The Chronic Fatigue Support Team have created a video which is currently being aired on You Tube, which hopefully, after watching, will allow others to understand what we as sufferers need to contend with daily. For those who wish to view this video, simply click on the following link- Chronic Fatigue Syndrome Support Uk.

Here, I have tried to convey what it’s like to live with the symptoms of CFS/ME on a daily basis, how it destroys hopes and dreams, and what it’s like contending with the negativity and labeling that dogs this illness. At least to some extent, I hope that I have opened a window of understanding for fellow sufferers and carers, and perhaps provided some education for those who are uninformed, and therefore unable to grasp the true extent of this illness. With the addition of the Chronic Fatigue Syndrome Support Uk Group on Facebook the CFS/ME Support Forum and members only chat-room (membership is free), I hope that I have created a safe haven for sufferers and carers alike.

To some, the name ‘Chronic Fatigue Syndrome’ trivializes the condition so that it is perceived as ‘just being tired’, and this prevents it from being taken seriously as a major health issue, hence the lack of research.

Due to lack of research funding, along with the belief in some influential quarters that this is not a ‘Real’ Illness, there is still no known cure for CFS/ME. But there IS some hope.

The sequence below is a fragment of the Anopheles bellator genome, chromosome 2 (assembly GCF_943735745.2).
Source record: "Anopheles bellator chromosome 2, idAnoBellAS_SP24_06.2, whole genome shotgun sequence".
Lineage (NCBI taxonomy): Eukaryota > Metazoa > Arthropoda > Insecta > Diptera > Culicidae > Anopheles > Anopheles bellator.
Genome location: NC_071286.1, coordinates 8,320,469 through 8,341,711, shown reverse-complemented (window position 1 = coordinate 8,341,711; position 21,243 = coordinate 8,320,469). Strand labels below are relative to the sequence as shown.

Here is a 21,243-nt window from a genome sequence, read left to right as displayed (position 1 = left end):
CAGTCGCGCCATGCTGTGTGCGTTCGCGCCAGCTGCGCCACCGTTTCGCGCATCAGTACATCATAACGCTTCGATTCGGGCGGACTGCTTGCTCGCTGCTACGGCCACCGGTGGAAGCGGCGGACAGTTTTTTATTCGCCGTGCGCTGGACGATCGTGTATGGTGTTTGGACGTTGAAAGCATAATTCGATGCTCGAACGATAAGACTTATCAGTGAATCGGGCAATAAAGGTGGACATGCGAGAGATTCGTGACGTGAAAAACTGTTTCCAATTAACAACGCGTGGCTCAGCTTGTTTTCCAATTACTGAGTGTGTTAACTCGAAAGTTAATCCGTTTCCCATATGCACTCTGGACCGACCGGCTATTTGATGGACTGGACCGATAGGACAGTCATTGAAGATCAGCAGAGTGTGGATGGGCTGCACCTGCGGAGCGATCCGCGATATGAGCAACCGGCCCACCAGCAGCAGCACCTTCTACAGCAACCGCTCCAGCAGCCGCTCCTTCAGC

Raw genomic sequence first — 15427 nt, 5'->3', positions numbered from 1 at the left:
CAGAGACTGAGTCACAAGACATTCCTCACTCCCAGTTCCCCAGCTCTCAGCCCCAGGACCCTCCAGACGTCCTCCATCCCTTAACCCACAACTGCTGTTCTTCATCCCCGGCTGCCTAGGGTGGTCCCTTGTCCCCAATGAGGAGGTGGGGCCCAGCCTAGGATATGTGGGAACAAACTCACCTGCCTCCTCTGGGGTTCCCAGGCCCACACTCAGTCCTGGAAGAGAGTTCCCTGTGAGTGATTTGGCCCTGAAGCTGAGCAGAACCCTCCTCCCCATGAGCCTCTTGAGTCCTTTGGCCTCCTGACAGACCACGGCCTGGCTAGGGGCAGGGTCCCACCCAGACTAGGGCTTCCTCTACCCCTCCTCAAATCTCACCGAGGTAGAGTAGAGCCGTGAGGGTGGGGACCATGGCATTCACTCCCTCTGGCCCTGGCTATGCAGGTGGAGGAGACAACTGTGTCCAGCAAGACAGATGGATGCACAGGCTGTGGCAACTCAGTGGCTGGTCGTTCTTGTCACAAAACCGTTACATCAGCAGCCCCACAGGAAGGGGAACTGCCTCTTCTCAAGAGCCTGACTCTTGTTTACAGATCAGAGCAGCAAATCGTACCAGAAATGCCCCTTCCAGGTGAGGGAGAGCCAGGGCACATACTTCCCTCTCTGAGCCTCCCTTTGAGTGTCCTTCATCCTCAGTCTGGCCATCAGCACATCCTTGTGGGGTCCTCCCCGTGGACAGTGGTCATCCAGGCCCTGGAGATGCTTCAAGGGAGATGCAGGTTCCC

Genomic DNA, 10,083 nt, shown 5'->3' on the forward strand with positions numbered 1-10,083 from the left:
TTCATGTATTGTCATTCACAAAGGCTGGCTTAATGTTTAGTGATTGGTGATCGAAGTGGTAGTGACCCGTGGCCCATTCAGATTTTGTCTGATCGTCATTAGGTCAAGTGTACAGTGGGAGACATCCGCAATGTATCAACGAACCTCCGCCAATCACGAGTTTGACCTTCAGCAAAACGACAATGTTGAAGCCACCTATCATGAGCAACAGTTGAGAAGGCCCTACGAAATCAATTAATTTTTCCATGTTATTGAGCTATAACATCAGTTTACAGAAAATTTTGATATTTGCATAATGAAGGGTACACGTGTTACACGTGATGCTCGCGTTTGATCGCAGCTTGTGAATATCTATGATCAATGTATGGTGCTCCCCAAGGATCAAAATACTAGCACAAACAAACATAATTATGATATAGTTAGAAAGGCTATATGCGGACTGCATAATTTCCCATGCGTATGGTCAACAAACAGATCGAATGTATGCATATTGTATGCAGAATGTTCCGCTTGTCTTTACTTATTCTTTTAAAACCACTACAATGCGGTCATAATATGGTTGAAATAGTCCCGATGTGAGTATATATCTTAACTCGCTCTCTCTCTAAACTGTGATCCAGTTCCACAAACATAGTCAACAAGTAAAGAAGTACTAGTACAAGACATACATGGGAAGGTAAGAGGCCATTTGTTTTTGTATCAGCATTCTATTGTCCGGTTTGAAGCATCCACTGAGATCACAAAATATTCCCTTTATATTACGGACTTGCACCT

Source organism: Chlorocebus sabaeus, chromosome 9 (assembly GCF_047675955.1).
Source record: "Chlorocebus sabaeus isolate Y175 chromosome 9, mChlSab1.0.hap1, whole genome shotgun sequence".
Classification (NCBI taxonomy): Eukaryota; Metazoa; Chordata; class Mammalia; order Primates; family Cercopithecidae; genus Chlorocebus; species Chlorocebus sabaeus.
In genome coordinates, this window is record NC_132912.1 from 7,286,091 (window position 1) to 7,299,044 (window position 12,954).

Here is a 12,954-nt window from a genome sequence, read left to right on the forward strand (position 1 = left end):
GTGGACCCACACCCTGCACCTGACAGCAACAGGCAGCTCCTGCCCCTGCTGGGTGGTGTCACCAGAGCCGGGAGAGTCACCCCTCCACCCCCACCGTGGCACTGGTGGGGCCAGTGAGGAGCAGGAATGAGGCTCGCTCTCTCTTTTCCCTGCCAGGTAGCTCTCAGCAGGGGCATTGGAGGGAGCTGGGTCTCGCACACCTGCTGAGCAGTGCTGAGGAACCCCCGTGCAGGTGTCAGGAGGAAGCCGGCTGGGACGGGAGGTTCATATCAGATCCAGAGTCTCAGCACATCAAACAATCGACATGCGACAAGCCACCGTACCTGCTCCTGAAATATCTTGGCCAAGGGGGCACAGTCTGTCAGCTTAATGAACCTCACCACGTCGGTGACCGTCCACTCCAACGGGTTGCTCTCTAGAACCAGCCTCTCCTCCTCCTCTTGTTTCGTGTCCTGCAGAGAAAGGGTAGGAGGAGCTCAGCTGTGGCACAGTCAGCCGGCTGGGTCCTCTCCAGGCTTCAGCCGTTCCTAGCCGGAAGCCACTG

I have recently come across a database of archived research documents into the cause of CFS dating back to 1956- ME Research Uk and In 2009 The Whittemore Peterson Institute published a report on their findings relating to a link between Chronic Fatigue Syndrome and Xenotropic Murine Leukemia - the XMRV virus originally found in mice. Unfortunately, several other attempts to duplicate this research have failed to find a connection.

However, this research is ongoing, so there is at least a possibility that future findings might one day soon help unravel the mystery that surrounds CFS/ME, eventually resulting in a worthwhile treatment. Hopefully, this research won’t falter and be placed in the database with all that has gone before it.

I’m an optimist – I believe that one day I, along with all other sufferers, will be well again, that, one day, we’ll look back on our current existence as a nightmare from which we have finally awoken.